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Headmaster's Blog

What makes a great teacher?

I am often asked by parents what I am looking for when I appoint a new teacher. My answer is quite straightforward. Teaching styles may have changed in the 25 years I have been recruiting staff, but the essence of what makes a great teacher has not. In my experience, all great teachers have three passions in common: a passion for their subject, a passion to share that subject with the students in their classroom, and a desire to see children develop and flourish as rounded individuals. If a candidate can demonstrate these, I can be confident they will be a success in the classroom.

A passion for their subject is perhaps the most obvious of these. We have all experienced being drawn in by someone’s enthusiasm for a topic and a key ignitor for children is the teacher’s sense of excitement about what they are doing. After all, if the teacher isn’t fascinated and engaged, how can we expect their students to be?

But passion for a subject alone is not enough. To be successful, a teacher must also want to communicate and share that passion with their students. Of course, not every child learns in the same way, or at the same rate, and a great teacher will be able to connect their knowledge with where the child in front of them is today; one size does not fit all.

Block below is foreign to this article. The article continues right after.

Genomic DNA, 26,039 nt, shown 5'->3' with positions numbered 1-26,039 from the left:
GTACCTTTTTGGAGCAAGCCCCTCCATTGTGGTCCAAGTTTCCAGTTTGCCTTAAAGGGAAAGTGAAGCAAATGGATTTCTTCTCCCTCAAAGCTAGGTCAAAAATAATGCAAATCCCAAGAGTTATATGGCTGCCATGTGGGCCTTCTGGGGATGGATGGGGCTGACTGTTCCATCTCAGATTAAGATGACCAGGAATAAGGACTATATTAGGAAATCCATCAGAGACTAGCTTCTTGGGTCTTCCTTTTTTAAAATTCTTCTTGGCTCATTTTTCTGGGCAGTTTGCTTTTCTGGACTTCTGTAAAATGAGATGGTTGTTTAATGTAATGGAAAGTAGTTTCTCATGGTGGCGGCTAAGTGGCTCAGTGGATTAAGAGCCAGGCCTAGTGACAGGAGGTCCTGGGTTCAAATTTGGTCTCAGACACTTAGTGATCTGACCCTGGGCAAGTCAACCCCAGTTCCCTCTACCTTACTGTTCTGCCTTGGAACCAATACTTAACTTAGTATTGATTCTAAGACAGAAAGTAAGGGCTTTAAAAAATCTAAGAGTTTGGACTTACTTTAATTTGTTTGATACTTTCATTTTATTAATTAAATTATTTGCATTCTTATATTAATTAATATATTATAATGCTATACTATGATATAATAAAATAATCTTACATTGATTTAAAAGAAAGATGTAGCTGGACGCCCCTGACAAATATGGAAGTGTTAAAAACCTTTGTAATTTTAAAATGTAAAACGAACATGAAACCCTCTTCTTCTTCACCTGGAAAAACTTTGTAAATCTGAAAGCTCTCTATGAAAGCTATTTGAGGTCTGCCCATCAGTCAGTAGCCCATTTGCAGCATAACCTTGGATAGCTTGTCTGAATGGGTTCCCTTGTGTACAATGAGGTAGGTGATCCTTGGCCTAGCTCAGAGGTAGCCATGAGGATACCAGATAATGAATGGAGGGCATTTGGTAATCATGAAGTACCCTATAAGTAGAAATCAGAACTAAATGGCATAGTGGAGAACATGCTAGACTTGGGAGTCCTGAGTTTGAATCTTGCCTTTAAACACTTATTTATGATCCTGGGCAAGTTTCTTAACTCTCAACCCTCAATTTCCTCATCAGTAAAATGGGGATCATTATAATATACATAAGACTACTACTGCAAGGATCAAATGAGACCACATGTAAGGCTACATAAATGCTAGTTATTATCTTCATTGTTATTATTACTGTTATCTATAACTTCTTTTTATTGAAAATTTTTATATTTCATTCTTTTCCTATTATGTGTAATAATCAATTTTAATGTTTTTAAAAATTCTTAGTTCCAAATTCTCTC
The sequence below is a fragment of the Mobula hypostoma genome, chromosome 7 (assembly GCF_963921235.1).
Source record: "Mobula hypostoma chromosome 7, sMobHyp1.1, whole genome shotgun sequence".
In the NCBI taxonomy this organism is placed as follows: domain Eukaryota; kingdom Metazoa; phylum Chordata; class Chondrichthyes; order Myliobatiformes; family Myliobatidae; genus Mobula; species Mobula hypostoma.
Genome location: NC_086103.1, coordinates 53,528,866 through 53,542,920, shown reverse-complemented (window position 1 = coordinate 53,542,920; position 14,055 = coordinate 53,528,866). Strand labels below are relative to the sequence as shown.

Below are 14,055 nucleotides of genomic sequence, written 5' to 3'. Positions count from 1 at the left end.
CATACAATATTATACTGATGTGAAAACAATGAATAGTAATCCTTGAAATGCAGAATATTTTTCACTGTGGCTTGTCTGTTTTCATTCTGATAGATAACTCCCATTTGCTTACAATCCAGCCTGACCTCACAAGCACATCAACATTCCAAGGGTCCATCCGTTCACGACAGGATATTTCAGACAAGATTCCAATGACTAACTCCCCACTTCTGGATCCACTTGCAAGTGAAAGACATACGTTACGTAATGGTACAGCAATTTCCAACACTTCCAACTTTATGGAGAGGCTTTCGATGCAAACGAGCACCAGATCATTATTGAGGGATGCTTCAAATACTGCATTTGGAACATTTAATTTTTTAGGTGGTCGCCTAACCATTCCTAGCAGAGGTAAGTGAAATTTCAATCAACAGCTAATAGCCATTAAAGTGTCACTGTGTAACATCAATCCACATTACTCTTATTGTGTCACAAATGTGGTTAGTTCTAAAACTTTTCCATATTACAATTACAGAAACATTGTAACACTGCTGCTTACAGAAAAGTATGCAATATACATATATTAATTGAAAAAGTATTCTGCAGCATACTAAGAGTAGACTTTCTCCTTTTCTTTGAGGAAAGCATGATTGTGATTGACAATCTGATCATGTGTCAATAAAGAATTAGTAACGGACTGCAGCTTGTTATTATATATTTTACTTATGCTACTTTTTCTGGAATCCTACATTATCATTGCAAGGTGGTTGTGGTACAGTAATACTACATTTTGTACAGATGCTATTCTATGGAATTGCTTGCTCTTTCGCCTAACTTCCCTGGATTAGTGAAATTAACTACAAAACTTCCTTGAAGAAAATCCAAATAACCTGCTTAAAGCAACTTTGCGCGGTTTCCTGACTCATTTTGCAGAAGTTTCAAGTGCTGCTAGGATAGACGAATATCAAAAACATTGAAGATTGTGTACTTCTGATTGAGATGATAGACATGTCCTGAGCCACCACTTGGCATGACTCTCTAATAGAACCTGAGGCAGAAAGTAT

These attributes will enable a teacher to deliver great results in the classroom, but the best teachers recognise that their job reaches beyond the classroom door. They will not see just a music student, or just a physics student, but recognise each child as a complete human being. A passion to play their part in enabling every child to grow and flourish, and to connect with them on a human level, is as essential as subject knowledge and teaching skills.

High-quality staff make a big difference to both individuals and whole school communities; great schools are built on great teachers. The popular narrative may be of teaching as a profession in crisis, but in my job I am privileged to watch a lot of teaching and, in my opinion, the quality of teaching, and of the learning generated, has never been higher than it is today. We have many great teachers and we should celebrate this fact.

Rod MacKinnon
Headmaster, Bristol Grammar School